Staging a revival

Updated: 2011-10-26 07:56

By Chen Nan (China Daily)

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Staging a revival

The first national competition for up-and-coming Peking Opera stars shows that it's still a much-loved art form. Chen Nan attends the finals.

"Pass me the eyebrow pencil," shouts Lan Gongxin as she prepares for a Peking Opera gala at the capital's National Stadium, in mid-September.

"I look good, right?" the 27-year-old singer asks the makeup artist and then asks her to take a picture on her smart phone. She's dressed in a Hello Kitty T-shirt and is getting her hair done. Behind her, other young Peking Opera performers are going through their makeup routines, putting on their costumes and warming up their voices.

Zhou Enxu, a 21-year-old singer, sits on a wooden box wearing black headphones, listening to some tunes on his iPod while he waits for curtain call.

At 7:30 pm, the gala opens and hundreds of performers from China's major cities take to the stage, armed with lances and swords, to perform elaborately choreographed and acrobatic fight scenes.

There's the clash of cymbals, drums, wooden clappers and a substantial orchestra of Chinese strings and woodwind instruments.

It's a big night for young artists to show off their skills at Beijing Peking Opera Theater's The Charm of Spring talent contest. It's the final of the first ever Peking Opera competition, for which regional selection started in March.

"I am glad there are so many great youngsters to carry on the Peking Opera tradition," says 76-year-old professor Xie Zhaiyong.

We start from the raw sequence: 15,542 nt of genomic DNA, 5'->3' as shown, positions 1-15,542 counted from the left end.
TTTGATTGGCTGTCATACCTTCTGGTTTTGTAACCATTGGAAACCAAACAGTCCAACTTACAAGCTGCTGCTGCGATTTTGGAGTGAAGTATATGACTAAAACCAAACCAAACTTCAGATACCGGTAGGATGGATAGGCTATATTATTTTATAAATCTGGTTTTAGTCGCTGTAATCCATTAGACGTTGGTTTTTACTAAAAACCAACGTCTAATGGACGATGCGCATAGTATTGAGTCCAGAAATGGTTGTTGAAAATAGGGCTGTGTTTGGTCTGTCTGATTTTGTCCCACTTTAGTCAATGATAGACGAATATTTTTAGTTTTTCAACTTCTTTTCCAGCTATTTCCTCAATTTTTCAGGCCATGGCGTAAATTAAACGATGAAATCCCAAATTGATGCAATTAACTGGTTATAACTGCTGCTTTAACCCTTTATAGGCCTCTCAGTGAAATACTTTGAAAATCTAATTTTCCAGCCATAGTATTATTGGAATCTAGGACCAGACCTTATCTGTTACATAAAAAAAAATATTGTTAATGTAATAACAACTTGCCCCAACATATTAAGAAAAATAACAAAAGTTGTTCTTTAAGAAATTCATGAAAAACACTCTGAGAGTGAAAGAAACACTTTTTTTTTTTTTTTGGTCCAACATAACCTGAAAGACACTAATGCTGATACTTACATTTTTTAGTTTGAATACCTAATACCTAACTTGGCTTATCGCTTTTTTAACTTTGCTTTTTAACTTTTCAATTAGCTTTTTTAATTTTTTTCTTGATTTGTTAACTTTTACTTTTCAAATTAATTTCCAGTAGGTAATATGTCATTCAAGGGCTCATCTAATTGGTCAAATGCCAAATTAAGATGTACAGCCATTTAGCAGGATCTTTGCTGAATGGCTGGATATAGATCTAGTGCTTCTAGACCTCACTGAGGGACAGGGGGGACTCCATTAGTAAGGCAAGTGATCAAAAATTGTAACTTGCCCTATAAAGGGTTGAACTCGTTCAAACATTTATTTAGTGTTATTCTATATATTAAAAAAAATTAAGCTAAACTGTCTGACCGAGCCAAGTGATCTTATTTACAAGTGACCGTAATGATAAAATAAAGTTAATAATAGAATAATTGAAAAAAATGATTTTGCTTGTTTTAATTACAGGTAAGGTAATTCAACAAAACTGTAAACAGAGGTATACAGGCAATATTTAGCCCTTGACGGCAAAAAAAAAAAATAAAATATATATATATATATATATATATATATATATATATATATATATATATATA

"I have listened to Peking Opera every day since I was 20. For me, it's more fun than any TV program," Xie says, while his 7-year-old grandson beside him imitates the swordfights on stage.

When the curtain falls, performers gather backstage to remove their costumes and makeup, discuss each other's performances and joke around.

Staging a revival

While many of the youngsters make plans about where to go out and celebrate, Lan Gongxin waits for her husband, Yang Shaopeng, a 35-year-old singer, who won the Best Lao Sheng Award (Peking Opera's older male role) at the gala. They have to get up early the next morning for another round of rehearsals.

Beijing Peking Opera Theater was founded in 1979 and has been the principal stage for many renowned Peking Opera masters, including Ma Liangliang, Tan Fuying and Zhang Junqiu.

Beijing Peking Opera Theater offers a glimpse of what the city used to be like: quiet, with gardens shaded by trees, small storefronts and bicycles. The modest theater in the south of Beijing has long, dark corridors daubed with old slogans like, "One minute on stage represents 10 years of hard work off stage".

"It's old but full of history," says Lan, who was born and raised in Qingdao, Shandong province. She was encouraged by her father to learn Peking Opera and started performing aged 4. She later studied at Qingdao Peking Opera Troupe and then the National Academy of Chinese Theater Arts.